• Brief history of American bookmobiles … in pictures – BookRiot (USA).  From the first (1910) mobile – a carriage with books in it pulled by a horse – to the latest PC-laden mobile conferencing articulated lorry, the history of US mobile libraries.
  • Children’s literature needs our libraries – Guardian. Schools and libraries, higher education and libraries need to work closely together.  Joint public and university libraries like the Hive and children’s story museums go some way to help this … “At a time when reading skills are more important than ever to determining a child’s future options in life, we are lucky that children’s books, picture books, poetry and nursery rhymes are available in wonderful variety to our children. Libraries keep that variety alive.”


“As we enter the run-up to another new school term, I’d like to correct the misconception that the library is a dying institution. Public libraries have suffered severe cuts in recent years, but we have also seen them evolving into new and often more significant forms, thanks to the commitment and innovation of those in the sector and everyone who recognises the library’s essential place and function within the community.”

  • Floor walkingStop the privatisation of public libraries. Blog suggests that floor-walking – in its simplest form, where library staff walk around the library and check to see if people need help – is not wanted by the public and is part of a worrying move towards the retailisation of libraries.
  • How should academic libraries communicate their own value? – Guardian.  ” too often users fail to appreciate that the resources they use online are only available to them because the library has purchased them. This is aggravated by confusion about what an academic library is. Researchers actively using library resources online may not think of themselves as using the library because they have not recently visited the building.”
  • Top ten books parents think children should read – Telegraph. “The findings mark the opening of The Hive – Europe’s first joint University and public library.” … “The survey also revealed that one in five 18 – 24 year olds would pretend to have read a book to impress someone and that 35 – 44 year olds are the most avid library visitors – nearly half of the age group say they visit the library.”
  • What the Dickens is your child reading? – Mail.  “‘It is interesting to see that most of the popular books to pass down the generations have strong moral messages entwined in them. The books that feature in the top 10 all provide thought-provoking content and characters, so it is clear that parents value these books for providing challenging thoughts which can last a lifetime.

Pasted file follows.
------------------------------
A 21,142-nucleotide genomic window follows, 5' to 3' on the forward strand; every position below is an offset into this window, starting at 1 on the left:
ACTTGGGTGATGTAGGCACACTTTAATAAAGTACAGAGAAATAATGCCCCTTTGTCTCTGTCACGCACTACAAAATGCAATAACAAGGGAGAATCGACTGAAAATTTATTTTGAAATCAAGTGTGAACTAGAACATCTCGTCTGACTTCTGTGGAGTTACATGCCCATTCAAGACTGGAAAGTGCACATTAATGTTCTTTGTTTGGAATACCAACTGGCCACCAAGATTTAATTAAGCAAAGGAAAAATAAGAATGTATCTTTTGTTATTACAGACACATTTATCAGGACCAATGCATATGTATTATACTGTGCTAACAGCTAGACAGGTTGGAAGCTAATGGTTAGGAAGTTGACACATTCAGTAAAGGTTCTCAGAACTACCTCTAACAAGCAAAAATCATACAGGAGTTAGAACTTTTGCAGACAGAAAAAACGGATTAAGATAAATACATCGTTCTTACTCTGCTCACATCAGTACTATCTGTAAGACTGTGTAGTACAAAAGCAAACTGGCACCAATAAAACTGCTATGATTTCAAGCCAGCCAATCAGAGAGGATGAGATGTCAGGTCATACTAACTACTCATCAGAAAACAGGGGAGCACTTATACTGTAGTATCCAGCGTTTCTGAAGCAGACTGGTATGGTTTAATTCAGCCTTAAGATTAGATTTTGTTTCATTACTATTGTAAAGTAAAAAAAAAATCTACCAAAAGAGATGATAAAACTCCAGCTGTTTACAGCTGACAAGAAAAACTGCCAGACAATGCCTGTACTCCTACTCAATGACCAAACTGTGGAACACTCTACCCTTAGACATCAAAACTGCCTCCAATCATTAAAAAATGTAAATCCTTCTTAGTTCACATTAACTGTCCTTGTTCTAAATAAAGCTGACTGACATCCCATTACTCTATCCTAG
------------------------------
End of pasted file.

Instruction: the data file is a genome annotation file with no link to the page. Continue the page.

Local News

  • £25,000 Pyramid (Our Library) Appeal – Friends of Barham Library.  “While we continue to run our Volunteer Library from the shop premises at 428 High Road Wembley (near Argos) our ambition remains to get back to the original library building in Barham Park.” … “The Council seems determined to stop community uses. They have decided to rent the building out on “commercial terms” and are asking rent of £14,000 + service charges. We estimate that with rent, service charges, business rates, insurance and utility costs we would need around £25,000 a year to run a library from the building.”
  • Kensal Rise Library campaigners halfway to fundraising target – BookSeller.  “So far, the Friends have raised more than £28,000 in less than a week. Ultimately, they hope the library will be self-sustainable.”
  • Hertfordshire – Libraries to give introductory courses in social media– Review series.  Users “soon be able to be trained how to use social media sites such as Facebook and Twitter at their local library. Introductory lessons in social media will be available alongside basic computing sessions from next month.” £5 but free for concessions.
  • Sheffield – Library services: Crosspool residents asked to give their views – Crosspool News.  “Some of the savings will have to come from our library services. Whilst trying to protect frontline services, we cannot guarantee that they will be untouched given the scale of the savings which will be required.”
  • Surrey – Action group to decide next move over volunteer libraries – Camberley People.  Group disappointed by council decision to go ahead with volunteer-run libraries.
  • Fight to save Surrey’s libraries comes to Kingston – Community Upon Thames.  Lib Dem says ““There are no expected financial savings in 2012 – 2013 in the Library Service as a result of Community Partnered Libraries proposals and there are noexpected annual savings as a result of the Community Partnered proposals.” Cost-cutting had always been the implied argument for the plan to replace paid library staff with volunteers. It was always an unfair argument, considering that the unregulated financial sector precipitated the economic crash and yet, public services, vital to vulnerable sections of society are to take the toll.”
  • Libraries plan approved by councillors for the third time – Surrey Comet.  Council says “”The 10 libraries becoming community partnerships account for just 6 per cent of all library use and have limited opening hours. We’ve found a way to help smaller libraries thrive as we continue to adapt to the changing demands of library users, who are now using the online library more than three million times a year. Volunteers can now take a library that is closed three days a week and open its doors daily.”